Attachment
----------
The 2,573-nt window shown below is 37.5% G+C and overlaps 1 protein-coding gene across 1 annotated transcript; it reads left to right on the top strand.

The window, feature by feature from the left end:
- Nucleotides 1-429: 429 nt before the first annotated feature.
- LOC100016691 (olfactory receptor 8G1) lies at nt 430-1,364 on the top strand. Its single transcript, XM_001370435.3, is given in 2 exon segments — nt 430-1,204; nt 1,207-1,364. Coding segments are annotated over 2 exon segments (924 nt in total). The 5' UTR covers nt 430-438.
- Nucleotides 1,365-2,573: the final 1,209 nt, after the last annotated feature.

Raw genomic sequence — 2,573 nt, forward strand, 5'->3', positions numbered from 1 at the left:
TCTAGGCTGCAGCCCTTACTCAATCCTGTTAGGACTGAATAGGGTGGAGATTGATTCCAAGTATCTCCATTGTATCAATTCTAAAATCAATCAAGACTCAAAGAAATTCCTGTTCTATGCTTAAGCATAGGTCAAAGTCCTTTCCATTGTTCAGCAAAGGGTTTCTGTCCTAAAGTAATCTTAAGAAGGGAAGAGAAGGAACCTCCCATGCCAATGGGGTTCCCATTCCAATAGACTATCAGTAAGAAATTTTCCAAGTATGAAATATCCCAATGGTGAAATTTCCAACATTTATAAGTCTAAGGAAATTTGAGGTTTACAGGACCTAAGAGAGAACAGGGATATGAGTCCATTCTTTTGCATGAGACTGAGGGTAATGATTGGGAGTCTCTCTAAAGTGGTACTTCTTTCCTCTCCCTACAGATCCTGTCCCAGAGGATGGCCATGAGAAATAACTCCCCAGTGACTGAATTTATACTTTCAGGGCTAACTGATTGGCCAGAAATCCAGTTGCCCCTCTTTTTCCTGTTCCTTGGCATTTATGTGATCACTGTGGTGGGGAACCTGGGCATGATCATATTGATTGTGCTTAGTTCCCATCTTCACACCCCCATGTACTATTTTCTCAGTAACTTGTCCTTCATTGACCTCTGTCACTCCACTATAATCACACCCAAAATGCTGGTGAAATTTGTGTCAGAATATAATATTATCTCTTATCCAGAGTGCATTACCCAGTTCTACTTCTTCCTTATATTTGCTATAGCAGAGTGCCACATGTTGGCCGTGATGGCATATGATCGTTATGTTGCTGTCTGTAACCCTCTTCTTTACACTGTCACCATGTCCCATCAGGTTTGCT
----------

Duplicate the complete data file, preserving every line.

The 2,573-nt window shown below is 37.5% G+C and overlaps 1 protein-coding gene across 1 annotated transcript; it reads left to right on the top strand.

The window, feature by feature from the left end:
- Nucleotides 1-429: 429 nt before the first annotated feature.
- LOC100016691 (olfactory receptor 8G1) lies at nt 430-1,364 on the top strand. Its single transcript, XM_001370435.3, is given in 2 exon segments — nt 430-1,204; nt 1,207-1,364. Coding segments are annotated over 2 exon segments (924 nt in total). The 5' UTR covers nt 430-438.
- Nucleotides 1,365-2,573: the final 1,209 nt, after the last annotated feature.

Raw genomic sequence — 2,573 nt, forward strand, 5'->3', positions numbered from 1 at the left:
TCTAGGCTGCAGCCCTTACTCAATCCTGTTAGGACTGAATAGGGTGGAGATTGATTCCAAGTATCTCCATTGTATCAATTCTAAAATCAATCAAGACTCAAAGAAATTCCTGTTCTATGCTTAAGCATAGGTCAAAGTCCTTTCCATTGTTCAGCAAAGGGTTTCTGTCCTAAAGTAATCTTAAGAAGGGAAGAGAAGGAACCTCCCATGCCAATGGGGTTCCCATTCCAATAGACTATCAGTAAGAAATTTTCCAAGTATGAAATATCCCAATGGTGAAATTTCCAACATTTATAAGTCTAAGGAAATTTGAGGTTTACAGGACCTAAGAGAGAACAGGGATATGAGTCCATTCTTTTGCATGAGACTGAGGGTAATGATTGGGAGTCTCTCTAAAGTGGTACTTCTTTCCTCTCCCTACAGATCCTGTCCCAGAGGATGGCCATGAGAAATAACTCCCCAGTGACTGAATTTATACTTTCAGGGCTAACTGATTGGCCAGAAATCCAGTTGCCCCTCTTTTTCCTGTTCCTTGGCATTTATGTGATCACTGTGGTGGGGAACCTGGGCATGATCATATTGATTGTGCTTAGTTCCCATCTTCACACCCCCATGTACTATTTTCTCAGTAACTTGTCCTTCATTGACCTCTGTCACTCCACTATAATCACACCCAAAATGCTGGTGAAATTTGTGTCAGAATATAATATTATCTCTTATCCAGAGTGCATTACCCAGTTCTACTTCTTCCTTATATTTGCTATAGCAGAGTGCCACATGTTGGCCGTGATGGCATATGATCGTTATGTTGCTGTCTGTAACCCTCTTCTTTACACTGTCACCATGTCCCATCAGGTTTGCT